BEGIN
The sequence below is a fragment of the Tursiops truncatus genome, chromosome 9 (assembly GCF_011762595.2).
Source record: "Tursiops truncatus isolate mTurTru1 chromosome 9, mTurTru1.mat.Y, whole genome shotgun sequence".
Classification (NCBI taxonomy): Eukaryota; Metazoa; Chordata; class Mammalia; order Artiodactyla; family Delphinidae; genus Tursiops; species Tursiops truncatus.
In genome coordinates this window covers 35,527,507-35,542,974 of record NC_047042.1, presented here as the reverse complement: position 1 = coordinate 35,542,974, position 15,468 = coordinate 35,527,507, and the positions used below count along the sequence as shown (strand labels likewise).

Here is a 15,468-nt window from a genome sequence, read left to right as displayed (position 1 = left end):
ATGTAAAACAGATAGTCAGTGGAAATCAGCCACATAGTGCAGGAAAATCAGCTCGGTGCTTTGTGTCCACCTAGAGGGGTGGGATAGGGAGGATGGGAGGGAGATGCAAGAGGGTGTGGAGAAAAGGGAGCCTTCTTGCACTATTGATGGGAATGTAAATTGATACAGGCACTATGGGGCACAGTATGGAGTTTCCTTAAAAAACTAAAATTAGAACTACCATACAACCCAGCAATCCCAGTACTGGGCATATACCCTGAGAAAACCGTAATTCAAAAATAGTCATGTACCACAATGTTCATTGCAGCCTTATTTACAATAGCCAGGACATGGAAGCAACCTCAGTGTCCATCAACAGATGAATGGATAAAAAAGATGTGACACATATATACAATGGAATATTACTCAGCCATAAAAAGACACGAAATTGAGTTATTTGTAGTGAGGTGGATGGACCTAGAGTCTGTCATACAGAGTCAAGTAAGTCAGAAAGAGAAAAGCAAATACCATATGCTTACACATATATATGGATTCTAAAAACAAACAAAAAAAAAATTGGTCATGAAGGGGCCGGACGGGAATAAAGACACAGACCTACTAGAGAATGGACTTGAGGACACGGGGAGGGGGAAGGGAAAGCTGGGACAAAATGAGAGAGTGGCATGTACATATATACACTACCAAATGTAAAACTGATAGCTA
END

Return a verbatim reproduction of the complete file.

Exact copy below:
The sequence below is a fragment of the Tursiops truncatus genome, chromosome 9 (assembly GCF_011762595.2).
Source record: "Tursiops truncatus isolate mTurTru1 chromosome 9, mTurTru1.mat.Y, whole genome shotgun sequence".
Classification (NCBI taxonomy): Eukaryota; Metazoa; Chordata; class Mammalia; order Artiodactyla; family Delphinidae; genus Tursiops; species Tursiops truncatus.
In genome coordinates this window covers 35,527,507-35,542,974 of record NC_047042.1, presented here as the reverse complement: position 1 = coordinate 35,542,974, position 15,468 = coordinate 35,527,507, and the positions used below count along the sequence as shown (strand labels likewise).

Here is a 15,468-nt window from a genome sequence, read left to right as displayed (position 1 = left end):
ATGTAAAACAGATAGTCAGTGGAAATCAGCCACATAGTGCAGGAAAATCAGCTCGGTGCTTTGTGTCCACCTAGAGGGGTGGGATAGGGAGGATGGGAGGGAGATGCAAGAGGGTGTGGAGAAAAGGGAGCCTTCTTGCACTATTGATGGGAATGTAAATTGATACAGGCACTATGGGGCACAGTATGGAGTTTCCTTAAAAAACTAAAATTAGAACTACCATACAACCCAGCAATCCCAGTACTGGGCATATACCCTGAGAAAACCGTAATTCAAAAATAGTCATGTACCACAATGTTCATTGCAGCCTTATTTACAATAGCCAGGACATGGAAGCAACCTCAGTGTCCATCAACAGATGAATGGATAAAAAAGATGTGACACATATATACAATGGAATATTACTCAGCCATAAAAAGACACGAAATTGAGTTATTTGTAGTGAGGTGGATGGACCTAGAGTCTGTCATACAGAGTCAAGTAAGTCAGAAAGAGAAAAGCAAATACCATATGCTTACACATATATATGGATTCTAAAAACAAACAAAAAAAAAATTGGTCATGAAGGGGCCGGACGGGAATAAAGACACAGACCTACTAGAGAATGGACTTGAGGACACGGGGAGGGGGAAGGGAAAGCTGGGACAAAATGAGAGAGTGGCATGTACATATATACACTACCAAATGTAAAACTGATAGCTA